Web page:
“A forensic expert from the Central Institute of Forensic Science testified at the hearing this morning, concerning the DNA found on a plastic bag, a shoe, and the garden hoe. The expert asserted that the DNA sample was similar to that of Win Zaw Htun, but was not significant enough to qualify [as matching Win Zaw Htun].

“The [expert] also noted how the police conducted the DNA testing on the two suspects. Usually the process is given a timeframe of about 20 days – 10 days if the case is urgent – but the police took their DNA samples on 2 October 2014, and the results were returned on 5 October 2014, claiming the samples matched the suspects. It is not at all believable,” Aung Myo Thant said.

Also speaking outside Koh Samui courthouse after the days’ proceedings concluded, Nakhon Chompuchat, the lead lawyer for the defence, said that it is now up to the judge on whether he still gives credibility to the police evidence.

“We have proof that the police’s investigation is not credible, and questionable in the way they handled the evidence, which we always bring up to the court. It is becoming more obvious,” he told Reuters.

Thai police have been widely criticised for their handling of the investigation, which has attracted significant international attention. Many observers have accused the local authorities of being complicit in a cover-up, in addition to claims the two Burmese migrant workers were coerced into their original confession – which they later recanted, stating it was extracted under duress of torture.

The Arakanese suspects both face the death penalty if convicted of the murders. The backpackers were found murdered on Koh Tao, an island popular with tourists and divers. The body of Witheridge showed signs of rape, and both are believed to have sustained substantial injuries before their deaths.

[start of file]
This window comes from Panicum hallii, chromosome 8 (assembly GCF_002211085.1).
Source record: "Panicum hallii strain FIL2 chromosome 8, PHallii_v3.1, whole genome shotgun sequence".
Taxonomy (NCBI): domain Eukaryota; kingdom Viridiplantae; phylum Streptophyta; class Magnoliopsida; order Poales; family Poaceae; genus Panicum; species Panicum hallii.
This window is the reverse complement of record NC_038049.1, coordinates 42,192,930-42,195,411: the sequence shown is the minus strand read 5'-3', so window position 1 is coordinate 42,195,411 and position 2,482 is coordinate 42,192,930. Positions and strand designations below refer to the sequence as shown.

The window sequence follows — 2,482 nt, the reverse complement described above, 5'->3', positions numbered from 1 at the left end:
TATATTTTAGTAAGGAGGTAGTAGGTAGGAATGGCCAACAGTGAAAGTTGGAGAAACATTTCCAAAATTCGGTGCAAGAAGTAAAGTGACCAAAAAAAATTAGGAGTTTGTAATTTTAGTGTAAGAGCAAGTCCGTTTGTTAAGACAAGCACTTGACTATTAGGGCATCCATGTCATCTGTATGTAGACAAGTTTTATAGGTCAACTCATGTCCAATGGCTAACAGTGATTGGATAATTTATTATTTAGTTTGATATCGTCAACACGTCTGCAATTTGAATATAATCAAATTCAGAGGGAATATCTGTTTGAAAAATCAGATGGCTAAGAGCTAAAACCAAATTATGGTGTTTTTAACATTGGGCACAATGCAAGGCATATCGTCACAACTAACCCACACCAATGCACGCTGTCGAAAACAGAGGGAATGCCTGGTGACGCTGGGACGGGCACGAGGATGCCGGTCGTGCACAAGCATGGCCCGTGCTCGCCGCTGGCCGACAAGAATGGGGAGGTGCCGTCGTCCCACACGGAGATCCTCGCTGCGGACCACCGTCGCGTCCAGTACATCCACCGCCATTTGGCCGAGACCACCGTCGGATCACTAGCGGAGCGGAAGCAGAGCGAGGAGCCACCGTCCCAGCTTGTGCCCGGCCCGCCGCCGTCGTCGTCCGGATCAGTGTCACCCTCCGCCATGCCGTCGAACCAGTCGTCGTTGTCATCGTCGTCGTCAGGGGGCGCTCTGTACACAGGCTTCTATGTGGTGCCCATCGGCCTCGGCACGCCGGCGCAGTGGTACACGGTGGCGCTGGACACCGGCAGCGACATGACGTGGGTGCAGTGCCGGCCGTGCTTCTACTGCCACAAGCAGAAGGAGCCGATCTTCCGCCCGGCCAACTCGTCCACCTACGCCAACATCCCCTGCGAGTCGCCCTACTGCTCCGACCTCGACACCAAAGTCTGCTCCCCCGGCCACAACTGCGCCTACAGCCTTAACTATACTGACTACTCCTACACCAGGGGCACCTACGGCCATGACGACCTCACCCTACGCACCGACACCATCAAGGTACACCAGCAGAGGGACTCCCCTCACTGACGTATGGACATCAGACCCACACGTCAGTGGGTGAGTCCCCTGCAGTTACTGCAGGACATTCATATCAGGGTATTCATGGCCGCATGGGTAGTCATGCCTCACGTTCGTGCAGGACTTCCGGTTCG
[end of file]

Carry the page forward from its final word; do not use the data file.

File photo of Koh Tao, Thailand. (PHOTO: Wikicommons)
File photo of Koh Tao, Thailand. (PHOTO: Wikicommons)

Earlier in the hearing, renowned Thai forensics expert Dr Pornthip Rojanasunand accused the police of mishandling crucial forensic evidence, botching the legitimacy of their claims that the DNA found on the murder weapon matches that of the suspects.

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Sein Htay, a spokesperson for the Migrant Worker Rights Network, told DVB that the test carried out by Dr Pornthip, the director of Thailand’s Central Institute of Forensic Science, failed to establish a link between the two young men and the hoe used in the murders.

“According to [Dr Pornthip], the DNA test could not establish a connection between the murder weapon and the two young defendants. Previously, the police claimed there was no DNA sample or fingerprints found on the hoe. But the test by Dr Pornthip and her team found two male DNA samples – one complete profile and the other only partial – on the handle of the hoe. But neither of these match the defendants’ DNA,” he said.

Further impeding the case is the unavailability of the original DNA, taken from the crime scene, to be independently re-tested. Police continue to maintain, despite the impossibility of verification, that DNA from the garden hoe identified as the murder weapon matches that of the Burmese suspects.

Scotland Yard conducted their own investigation in October 2014, but the results were never made public.

Read more on the Koh Tao case here.